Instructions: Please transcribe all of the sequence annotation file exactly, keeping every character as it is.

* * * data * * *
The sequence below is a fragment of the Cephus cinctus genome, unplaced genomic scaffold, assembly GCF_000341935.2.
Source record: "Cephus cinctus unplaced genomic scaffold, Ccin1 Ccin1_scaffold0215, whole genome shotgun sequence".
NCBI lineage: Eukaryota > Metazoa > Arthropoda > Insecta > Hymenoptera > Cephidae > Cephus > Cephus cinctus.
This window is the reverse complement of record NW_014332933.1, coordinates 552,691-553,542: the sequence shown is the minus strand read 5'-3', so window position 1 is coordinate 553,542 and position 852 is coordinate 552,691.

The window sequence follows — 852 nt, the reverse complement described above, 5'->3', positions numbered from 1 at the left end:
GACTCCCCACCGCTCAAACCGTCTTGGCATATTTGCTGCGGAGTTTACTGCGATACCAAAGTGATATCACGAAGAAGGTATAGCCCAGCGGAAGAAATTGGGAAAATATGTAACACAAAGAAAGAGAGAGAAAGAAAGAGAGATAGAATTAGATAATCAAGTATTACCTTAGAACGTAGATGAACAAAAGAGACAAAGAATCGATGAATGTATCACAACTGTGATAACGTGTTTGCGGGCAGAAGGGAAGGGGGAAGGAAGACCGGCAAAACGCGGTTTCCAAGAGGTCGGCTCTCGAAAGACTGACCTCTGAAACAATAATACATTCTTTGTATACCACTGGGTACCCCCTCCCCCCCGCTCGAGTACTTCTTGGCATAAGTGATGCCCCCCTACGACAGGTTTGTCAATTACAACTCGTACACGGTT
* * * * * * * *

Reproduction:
The sequence below is a fragment of the Cephus cinctus genome, unplaced genomic scaffold, assembly GCF_000341935.2.
Source record: "Cephus cinctus unplaced genomic scaffold, Ccin1 Ccin1_scaffold0215, whole genome shotgun sequence".
NCBI lineage: Eukaryota > Metazoa > Arthropoda > Insecta > Hymenoptera > Cephidae > Cephus > Cephus cinctus.
This window is the reverse complement of record NW_014332933.1, coordinates 552,691-553,542: the sequence shown is the minus strand read 5'-3', so window position 1 is coordinate 553,542 and position 852 is coordinate 552,691.

The window sequence follows — 852 nt, the reverse complement described above, 5'->3', positions numbered from 1 at the left end:
GACTCCCCACCGCTCAAACCGTCTTGGCATATTTGCTGCGGAGTTTACTGCGATACCAAAGTGATATCACGAAGAAGGTATAGCCCAGCGGAAGAAATTGGGAAAATATGTAACACAAAGAAAGAGAGAGAAAGAAAGAGAGATAGAATTAGATAATCAAGTATTACCTTAGAACGTAGATGAACAAAAGAGACAAAGAATCGATGAATGTATCACAACTGTGATAACGTGTTTGCGGGCAGAAGGGAAGGGGGAAGGAAGACCGGCAAAACGCGGTTTCCAAGAGGTCGGCTCTCGAAAGACTGACCTCTGAAACAATAATACATTCTTTGTATACCACTGGGTACCCCCTCCCCCCCGCTCGAGTACTTCTTGGCATAAGTGATGCCCCCCTACGACAGGTTTGTCAATTACAACTCGTACACGGTT